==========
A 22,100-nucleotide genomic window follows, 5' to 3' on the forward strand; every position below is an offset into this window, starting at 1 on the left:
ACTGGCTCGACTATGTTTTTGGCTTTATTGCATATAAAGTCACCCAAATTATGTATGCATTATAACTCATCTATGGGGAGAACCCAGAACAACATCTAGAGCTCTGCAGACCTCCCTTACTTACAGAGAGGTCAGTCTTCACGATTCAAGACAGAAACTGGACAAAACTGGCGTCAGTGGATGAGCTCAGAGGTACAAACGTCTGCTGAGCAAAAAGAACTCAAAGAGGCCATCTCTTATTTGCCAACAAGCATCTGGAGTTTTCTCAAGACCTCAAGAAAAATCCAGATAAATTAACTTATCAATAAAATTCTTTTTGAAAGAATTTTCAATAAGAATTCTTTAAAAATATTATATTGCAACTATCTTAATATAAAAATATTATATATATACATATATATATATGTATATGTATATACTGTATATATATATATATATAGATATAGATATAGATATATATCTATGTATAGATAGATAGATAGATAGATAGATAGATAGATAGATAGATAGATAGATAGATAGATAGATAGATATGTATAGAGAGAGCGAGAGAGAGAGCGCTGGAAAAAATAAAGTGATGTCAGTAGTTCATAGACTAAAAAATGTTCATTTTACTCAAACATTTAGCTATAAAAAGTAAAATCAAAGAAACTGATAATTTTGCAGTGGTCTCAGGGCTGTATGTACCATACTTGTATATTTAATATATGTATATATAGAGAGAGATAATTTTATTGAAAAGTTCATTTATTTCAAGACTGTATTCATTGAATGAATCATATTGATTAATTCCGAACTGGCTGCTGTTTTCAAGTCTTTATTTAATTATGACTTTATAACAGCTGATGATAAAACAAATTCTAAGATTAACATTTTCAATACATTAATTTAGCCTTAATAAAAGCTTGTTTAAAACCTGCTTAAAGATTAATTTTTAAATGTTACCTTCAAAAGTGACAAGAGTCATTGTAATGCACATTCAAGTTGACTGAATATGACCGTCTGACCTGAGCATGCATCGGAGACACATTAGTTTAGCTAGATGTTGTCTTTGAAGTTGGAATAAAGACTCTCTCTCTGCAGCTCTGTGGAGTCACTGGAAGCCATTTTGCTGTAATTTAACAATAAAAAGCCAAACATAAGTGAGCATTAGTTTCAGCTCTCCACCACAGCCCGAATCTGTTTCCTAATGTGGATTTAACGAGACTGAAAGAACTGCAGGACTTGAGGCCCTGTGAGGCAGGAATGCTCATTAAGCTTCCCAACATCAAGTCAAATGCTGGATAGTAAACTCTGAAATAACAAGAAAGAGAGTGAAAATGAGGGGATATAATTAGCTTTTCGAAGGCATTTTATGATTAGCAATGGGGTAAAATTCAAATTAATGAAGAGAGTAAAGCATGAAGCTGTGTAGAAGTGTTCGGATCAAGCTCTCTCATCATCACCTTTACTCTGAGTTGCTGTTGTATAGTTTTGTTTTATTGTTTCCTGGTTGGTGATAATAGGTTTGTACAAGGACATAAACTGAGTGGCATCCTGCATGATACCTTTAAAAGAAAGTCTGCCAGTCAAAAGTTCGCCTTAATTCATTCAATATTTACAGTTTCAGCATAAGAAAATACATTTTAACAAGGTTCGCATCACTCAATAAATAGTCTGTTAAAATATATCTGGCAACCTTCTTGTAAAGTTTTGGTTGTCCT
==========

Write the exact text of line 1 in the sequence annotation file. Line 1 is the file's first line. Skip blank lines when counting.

A 22,100-nucleotide genomic window follows, 5' to 3' on the forward strand; every position below is an offset into this window, starting at 1 on the left: